Skip to main content
Open Access Publications from the University of California

UC Irvine

UC Irvine Previously Published Works bannerUC Irvine

Unexpected changes in the oxic/anoxic interface in the Black Sea

  • Author(s): Murray, JW;
  • Jannasch, HW;
  • Honjo, S;
  • Anderson, RF;
  • Reeburgh, WS;
  • Top, Z;
  • Friederich, GE;
  • Codispoti, LA;
  • Izdar, E
  • et al.

Published Web Location Commons 'BY' version 4.0 license

THE Black Sea is the largest anoxic marine basin in the world today1. Below the layer of oxygenated surface water, hydrogen sulphide builds up to concentrations as high as 425 μM in the deep water down to a maximum depth of 2,200 m (ref. 2). The hydrographic regime is characterized by low-salinity surface water of river origin overlying high-salinity deep water of Mediterranean origin1,3. A steep pycnocline, centred at about 50 m is the primary physical barrier to mixing and is the origin of the stability of the anoxic (oxygen/hydrogen sulphide) interface. Here we report new observations, however, that indicate dramatic changes in the oceanographic characteristics of the anoxic interface of the Black Sea over decadal or shorter timescales. The anoxic, sulphide-containing interface has moved up in the water column since the last US cruises in 1969 and 1975. In addition, a suboxic zone overlays the sulphide-containing deep water. The expected overlap of oxygen and sulphide was not present. We believe that these observations result from horizontal mixing or flushing events that inject denser, saltier water into the relevant part of the water column. It is possible that man-made reduction in freshwater inflow into the Black Sea could cause these changes, although natural variability cannot be discounted. © 1989 Nature Publishing Group.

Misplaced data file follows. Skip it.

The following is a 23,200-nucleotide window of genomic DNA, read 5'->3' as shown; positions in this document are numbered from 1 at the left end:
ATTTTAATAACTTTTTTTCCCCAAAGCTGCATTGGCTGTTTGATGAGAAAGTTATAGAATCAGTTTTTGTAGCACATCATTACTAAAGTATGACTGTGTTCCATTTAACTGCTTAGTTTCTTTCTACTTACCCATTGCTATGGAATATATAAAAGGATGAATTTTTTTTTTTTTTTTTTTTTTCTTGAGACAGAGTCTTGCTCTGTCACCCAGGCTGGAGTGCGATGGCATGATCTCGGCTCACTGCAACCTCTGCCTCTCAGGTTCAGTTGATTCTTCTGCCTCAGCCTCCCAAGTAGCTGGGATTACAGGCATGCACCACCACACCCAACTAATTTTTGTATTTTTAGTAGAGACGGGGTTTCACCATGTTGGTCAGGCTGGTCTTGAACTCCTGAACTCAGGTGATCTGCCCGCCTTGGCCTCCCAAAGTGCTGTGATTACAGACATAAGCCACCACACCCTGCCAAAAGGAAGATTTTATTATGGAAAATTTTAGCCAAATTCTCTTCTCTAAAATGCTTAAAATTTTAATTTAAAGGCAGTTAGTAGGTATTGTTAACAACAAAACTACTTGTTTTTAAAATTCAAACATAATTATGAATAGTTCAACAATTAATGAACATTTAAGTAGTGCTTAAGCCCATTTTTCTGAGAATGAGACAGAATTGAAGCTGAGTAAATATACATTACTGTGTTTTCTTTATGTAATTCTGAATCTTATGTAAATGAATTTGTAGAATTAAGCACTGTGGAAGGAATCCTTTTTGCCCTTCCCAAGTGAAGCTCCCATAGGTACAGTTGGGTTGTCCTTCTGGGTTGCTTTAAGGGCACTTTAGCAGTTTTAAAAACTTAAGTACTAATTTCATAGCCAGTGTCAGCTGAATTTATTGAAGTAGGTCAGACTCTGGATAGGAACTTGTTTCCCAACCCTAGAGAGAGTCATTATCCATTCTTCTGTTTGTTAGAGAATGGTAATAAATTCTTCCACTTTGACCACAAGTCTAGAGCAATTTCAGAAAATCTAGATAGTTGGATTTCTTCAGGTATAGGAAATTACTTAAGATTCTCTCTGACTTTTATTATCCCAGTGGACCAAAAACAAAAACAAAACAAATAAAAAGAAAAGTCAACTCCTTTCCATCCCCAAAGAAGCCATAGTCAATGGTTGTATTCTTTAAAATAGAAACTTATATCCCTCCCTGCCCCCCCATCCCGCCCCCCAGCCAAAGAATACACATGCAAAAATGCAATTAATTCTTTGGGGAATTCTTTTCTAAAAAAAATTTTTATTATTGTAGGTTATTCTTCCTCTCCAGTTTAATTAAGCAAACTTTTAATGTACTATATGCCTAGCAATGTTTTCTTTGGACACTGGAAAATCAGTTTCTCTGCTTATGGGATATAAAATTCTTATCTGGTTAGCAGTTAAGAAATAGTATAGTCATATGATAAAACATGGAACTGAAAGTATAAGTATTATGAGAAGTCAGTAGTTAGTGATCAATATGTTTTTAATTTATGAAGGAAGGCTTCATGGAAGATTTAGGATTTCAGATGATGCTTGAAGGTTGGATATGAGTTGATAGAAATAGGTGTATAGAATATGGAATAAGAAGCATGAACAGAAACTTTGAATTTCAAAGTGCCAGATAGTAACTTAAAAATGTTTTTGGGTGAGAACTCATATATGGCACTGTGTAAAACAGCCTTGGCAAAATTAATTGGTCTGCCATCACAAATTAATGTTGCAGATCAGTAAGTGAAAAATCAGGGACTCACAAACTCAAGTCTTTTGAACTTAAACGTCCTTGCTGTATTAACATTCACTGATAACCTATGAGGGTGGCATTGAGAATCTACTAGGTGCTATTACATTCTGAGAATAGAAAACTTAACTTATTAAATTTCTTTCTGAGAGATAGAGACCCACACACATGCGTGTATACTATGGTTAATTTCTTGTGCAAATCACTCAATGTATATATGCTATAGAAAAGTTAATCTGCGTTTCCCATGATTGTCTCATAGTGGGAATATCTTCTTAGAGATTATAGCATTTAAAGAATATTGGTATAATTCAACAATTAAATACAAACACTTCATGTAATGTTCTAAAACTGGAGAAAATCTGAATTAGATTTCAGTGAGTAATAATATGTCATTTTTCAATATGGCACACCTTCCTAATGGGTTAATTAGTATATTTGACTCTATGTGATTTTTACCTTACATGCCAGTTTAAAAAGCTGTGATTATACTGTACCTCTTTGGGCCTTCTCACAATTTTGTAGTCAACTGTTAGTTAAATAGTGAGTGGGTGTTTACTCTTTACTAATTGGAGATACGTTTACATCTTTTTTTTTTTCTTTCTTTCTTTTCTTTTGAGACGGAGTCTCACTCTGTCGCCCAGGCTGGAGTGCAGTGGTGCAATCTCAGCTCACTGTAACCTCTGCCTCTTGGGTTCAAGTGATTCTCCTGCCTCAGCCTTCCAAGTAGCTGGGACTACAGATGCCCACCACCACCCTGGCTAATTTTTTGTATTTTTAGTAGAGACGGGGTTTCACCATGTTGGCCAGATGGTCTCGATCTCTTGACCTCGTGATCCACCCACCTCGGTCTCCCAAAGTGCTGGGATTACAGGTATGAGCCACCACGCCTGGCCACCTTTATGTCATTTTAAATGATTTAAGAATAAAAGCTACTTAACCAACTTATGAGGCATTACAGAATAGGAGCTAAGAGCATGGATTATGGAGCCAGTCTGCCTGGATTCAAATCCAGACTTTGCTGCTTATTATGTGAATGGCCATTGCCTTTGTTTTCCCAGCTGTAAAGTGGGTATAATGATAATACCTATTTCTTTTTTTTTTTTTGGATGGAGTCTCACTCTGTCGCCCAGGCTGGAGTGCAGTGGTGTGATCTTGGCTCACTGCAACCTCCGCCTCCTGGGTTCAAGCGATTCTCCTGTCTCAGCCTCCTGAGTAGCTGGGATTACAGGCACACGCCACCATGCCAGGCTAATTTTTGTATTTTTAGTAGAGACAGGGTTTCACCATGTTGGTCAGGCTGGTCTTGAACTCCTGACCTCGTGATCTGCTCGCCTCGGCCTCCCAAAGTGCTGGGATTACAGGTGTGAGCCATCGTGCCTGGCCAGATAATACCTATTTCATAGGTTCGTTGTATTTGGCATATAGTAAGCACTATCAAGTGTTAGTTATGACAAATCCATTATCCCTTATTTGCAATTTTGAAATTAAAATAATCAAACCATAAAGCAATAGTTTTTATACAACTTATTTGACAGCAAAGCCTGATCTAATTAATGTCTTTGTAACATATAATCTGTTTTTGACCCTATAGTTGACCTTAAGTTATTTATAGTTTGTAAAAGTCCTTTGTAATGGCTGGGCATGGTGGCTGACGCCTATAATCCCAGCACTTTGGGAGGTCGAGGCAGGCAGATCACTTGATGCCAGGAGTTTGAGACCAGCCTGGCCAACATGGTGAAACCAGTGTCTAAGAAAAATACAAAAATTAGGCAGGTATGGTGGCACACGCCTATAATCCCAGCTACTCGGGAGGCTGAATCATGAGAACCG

Many UC-authored scholarly publications are freely available on this site because of the UC's open access policies. Let us know how this access is important for you.

Main Content
For improved accessibility of PDF content, download the file to your device.
Current View